Plans to turn Victorian jail sites into homes scrapped
Plans to close Victorian-era jails in England and Wales and sell them for housing have been scrapped.
The government proposed shutting the "most dilapidated prisons" with hopes of building more than 3,000 new city centre homes on the old sites.
But the move has been scrapped after Prisons Minister Lucy Frazer told MPs that ageing cells were still needed to house increasing numbers of offenders.
PM Boris Johnson has promised to build an extra 10,000 new prison places.
New prisons are regarded as cheaper to run and easier to equip with the training and work facilities needed to help rehabilitate offenders.
The programme of "new for old" jails was first outlined in November 2015 when Michael Gove was justice secretary.
The move was then suspended in 2017 after a sudden rise in the prison population.
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But plans were revised in November of the following year when the government said "old, expensive and unsuitable accommodation" would be shut down.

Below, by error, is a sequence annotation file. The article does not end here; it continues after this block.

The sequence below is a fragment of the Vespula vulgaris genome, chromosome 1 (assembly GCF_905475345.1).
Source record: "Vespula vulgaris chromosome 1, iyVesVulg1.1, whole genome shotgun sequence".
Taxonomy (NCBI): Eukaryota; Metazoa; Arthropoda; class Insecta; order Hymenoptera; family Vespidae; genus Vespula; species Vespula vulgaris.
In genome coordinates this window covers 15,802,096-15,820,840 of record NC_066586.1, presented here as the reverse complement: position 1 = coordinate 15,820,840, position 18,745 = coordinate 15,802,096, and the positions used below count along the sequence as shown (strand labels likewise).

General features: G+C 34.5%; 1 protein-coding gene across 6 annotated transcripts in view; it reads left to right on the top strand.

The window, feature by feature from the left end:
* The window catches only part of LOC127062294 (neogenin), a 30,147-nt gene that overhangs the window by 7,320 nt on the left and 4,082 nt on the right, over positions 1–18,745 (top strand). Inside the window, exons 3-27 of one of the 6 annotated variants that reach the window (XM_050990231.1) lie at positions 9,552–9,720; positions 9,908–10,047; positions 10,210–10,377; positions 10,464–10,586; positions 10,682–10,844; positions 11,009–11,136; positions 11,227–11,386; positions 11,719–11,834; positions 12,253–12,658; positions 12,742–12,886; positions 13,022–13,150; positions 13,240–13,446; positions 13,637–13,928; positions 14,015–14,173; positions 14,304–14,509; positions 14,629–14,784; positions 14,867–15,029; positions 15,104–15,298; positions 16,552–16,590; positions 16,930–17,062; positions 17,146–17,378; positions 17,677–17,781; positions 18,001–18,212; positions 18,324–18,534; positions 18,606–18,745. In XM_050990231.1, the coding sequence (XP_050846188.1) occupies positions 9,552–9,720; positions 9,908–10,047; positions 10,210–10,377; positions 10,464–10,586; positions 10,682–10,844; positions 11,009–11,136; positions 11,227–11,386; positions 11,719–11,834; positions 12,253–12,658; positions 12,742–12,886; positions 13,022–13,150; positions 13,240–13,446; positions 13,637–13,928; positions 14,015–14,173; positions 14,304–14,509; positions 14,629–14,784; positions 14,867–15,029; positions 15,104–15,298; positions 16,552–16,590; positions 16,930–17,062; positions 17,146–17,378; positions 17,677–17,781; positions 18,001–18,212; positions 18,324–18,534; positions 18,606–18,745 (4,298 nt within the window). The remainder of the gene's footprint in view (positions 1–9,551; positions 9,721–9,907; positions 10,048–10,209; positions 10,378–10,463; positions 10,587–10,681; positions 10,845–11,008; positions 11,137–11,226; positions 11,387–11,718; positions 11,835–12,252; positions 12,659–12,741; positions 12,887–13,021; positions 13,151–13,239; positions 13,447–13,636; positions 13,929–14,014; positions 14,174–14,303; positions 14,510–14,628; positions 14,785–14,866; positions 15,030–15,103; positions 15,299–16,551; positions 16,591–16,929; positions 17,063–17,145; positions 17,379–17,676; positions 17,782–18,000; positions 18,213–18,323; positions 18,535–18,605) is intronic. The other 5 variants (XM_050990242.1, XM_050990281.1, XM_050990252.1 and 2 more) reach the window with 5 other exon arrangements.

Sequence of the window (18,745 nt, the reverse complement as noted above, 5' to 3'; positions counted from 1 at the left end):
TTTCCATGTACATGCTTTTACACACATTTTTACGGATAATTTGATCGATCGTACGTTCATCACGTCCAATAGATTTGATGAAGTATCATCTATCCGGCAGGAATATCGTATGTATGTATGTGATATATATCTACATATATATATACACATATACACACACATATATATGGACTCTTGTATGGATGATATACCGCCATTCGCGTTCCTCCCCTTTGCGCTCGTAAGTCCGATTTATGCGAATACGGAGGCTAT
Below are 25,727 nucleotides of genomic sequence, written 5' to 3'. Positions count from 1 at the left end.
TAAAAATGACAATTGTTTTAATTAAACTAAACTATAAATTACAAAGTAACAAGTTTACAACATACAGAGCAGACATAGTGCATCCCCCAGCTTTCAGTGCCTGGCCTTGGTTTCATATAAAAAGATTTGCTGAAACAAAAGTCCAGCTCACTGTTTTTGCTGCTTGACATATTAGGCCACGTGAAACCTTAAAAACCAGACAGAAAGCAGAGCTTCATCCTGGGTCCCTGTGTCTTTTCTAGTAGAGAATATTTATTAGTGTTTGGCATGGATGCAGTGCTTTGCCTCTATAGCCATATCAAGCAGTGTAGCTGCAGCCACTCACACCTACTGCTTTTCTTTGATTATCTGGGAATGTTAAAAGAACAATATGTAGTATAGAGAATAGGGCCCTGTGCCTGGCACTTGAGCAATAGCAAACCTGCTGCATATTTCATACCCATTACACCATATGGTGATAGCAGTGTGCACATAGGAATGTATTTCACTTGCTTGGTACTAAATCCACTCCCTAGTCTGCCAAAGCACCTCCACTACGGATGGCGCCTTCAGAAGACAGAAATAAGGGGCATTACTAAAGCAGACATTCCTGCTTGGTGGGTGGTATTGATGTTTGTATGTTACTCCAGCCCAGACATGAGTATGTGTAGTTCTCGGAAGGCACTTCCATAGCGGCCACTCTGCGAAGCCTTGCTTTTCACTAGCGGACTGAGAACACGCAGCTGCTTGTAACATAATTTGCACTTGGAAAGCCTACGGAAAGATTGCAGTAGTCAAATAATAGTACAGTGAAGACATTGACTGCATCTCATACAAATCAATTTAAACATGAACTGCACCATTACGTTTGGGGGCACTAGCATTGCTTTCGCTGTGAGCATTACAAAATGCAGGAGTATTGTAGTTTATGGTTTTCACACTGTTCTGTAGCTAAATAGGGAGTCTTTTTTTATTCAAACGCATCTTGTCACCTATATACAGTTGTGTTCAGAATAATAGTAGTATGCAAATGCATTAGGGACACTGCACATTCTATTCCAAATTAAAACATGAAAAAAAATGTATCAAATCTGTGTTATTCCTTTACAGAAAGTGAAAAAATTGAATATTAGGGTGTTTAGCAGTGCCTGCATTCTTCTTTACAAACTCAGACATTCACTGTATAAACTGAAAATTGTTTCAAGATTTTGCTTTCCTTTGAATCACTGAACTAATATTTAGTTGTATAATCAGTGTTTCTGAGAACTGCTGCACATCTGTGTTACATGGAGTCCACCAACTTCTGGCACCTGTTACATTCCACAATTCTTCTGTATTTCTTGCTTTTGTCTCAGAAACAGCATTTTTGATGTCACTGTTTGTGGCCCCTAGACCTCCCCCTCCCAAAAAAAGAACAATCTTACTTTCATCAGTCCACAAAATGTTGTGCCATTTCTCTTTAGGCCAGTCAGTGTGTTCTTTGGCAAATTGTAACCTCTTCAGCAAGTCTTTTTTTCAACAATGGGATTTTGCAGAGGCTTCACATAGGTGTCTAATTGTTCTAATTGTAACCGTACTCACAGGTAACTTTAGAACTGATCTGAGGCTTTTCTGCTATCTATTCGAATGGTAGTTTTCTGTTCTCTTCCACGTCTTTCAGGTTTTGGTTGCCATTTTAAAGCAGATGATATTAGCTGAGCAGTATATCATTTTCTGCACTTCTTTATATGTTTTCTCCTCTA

However, Ms Frazer told the justice select committee on Tuesday: "If the numbers... stay the same we need to be prepared to house people who come to prison and that will mean we need to keep our Victorian prisons in operation."
Among those thought to be given a reprieve from closure are Dartmoor, in Devon, and Pentonville and Wormwood Scrubs in London, according to BBC home affairs correspondent Danny Shaw.
Ms Frazer said Downing Street remained committed to building the extra places because more offenders would be locked up after police forces begin recruiting an additional 20,000 officers by 2023.
And she said a further 2,000 places would be required by 2030 as a result of sentencing changes for violent criminals and sex offenders.
Last week, it was announced that a 200-bed 'open' prison unit on the site of Hewell Prison, Worcestershire, would be closed because it would be too costly to refurbish.
The prison population has almost tripled since 1969
Prison population, England and Wales
The Prison Reform Trust said the government had "quietly abandoned the policy that would have made the biggest difference" to improving jail conditions.
Director Peter Dawson said: "All the many Victorian prisons that time and again attract the worst inspection reports will stay open."
He added that overcrowding was "more likely to get worse than better" as a result.
"Ministers know that this produces an unsafe, indecent prison system that puts lives at risk," he said. "The responsibility for it lies squarely at their door."